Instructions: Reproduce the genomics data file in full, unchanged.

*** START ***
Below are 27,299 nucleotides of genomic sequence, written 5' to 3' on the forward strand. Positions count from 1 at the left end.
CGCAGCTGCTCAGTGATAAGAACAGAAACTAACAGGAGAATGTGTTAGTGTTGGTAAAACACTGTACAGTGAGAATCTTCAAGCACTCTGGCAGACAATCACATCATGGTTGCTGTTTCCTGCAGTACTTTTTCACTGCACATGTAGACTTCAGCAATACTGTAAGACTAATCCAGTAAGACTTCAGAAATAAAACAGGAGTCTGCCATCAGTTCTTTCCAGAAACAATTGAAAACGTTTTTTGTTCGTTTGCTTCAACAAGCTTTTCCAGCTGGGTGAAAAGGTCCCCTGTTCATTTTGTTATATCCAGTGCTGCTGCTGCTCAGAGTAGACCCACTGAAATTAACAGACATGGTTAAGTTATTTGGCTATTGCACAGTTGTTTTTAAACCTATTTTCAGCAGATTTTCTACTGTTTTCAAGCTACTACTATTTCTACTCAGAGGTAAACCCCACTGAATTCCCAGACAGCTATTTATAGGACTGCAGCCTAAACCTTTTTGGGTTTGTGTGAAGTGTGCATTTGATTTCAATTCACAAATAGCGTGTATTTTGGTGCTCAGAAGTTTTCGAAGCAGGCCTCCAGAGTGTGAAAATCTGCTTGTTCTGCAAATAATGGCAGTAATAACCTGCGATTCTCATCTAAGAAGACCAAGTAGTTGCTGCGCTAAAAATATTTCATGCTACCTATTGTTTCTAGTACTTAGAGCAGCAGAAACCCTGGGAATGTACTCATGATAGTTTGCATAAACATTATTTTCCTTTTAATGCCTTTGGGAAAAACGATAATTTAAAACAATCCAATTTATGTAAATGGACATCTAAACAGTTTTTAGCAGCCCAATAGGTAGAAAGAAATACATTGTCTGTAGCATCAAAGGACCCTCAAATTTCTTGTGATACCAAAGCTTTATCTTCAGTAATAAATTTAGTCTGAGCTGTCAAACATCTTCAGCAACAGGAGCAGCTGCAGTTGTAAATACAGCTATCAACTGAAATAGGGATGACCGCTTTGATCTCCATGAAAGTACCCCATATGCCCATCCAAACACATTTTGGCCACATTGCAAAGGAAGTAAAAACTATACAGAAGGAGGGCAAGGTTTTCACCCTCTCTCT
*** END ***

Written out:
Below are 27,299 nucleotides of genomic sequence, written 5' to 3' on the forward strand. Positions count from 1 at the left end.
CGCAGCTGCTCAGTGATAAGAACAGAAACTAACAGGAGAATGTGTTAGTGTTGGTAAAACACTGTACAGTGAGAATCTTCAAGCACTCTGGCAGACAATCACATCATGGTTGCTGTTTCCTGCAGTACTTTTTCACTGCACATGTAGACTTCAGCAATACTGTAAGACTAATCCAGTAAGACTTCAGAAATAAAACAGGAGTCTGCCATCAGTTCTTTCCAGAAACAATTGAAAACGTTTTTTGTTCGTTTGCTTCAACAAGCTTTTCCAGCTGGGTGAAAAGGTCCCCTGTTCATTTTGTTATATCCAGTGCTGCTGCTGCTCAGAGTAGACCCACTGAAATTAACAGACATGGTTAAGTTATTTGGCTATTGCACAGTTGTTTTTAAACCTATTTTCAGCAGATTTTCTACTGTTTTCAAGCTACTACTATTTCTACTCAGAGGTAAACCCCACTGAATTCCCAGACAGCTATTTATAGGACTGCAGCCTAAACCTTTTTGGGTTTGTGTGAAGTGTGCATTTGATTTCAATTCACAAATAGCGTGTATTTTGGTGCTCAGAAGTTTTCGAAGCAGGCCTCCAGAGTGTGAAAATCTGCTTGTTCTGCAAATAATGGCAGTAATAACCTGCGATTCTCATCTAAGAAGACCAAGTAGTTGCTGCGCTAAAAATATTTCATGCTACCTATTGTTTCTAGTACTTAGAGCAGCAGAAACCCTGGGAATGTACTCATGATAGTTTGCATAAACATTATTTTCCTTTTAATGCCTTTGGGAAAAACGATAATTTAAAACAATCCAATTTATGTAAATGGACATCTAAACAGTTTTTAGCAGCCCAATAGGTAGAAAGAAATACATTGTCTGTAGCATCAAAGGACCCTCAAATTTCTTGTGATACCAAAGCTTTATCTTCAGTAATAAATTTAGTCTGAGCTGTCAAACATCTTCAGCAACAGGAGCAGCTGCAGTTGTAAATACAGCTATCAACTGAAATAGGGATGACCGCTTTGATCTCCATGAAAGTACCCCATATGCCCATCCAAACACATTTTGGCCACATTGCAAAGGAAGTAAAAACTATACAGAAGGAGGGCAAGGTTTTCACCCTCTCTCT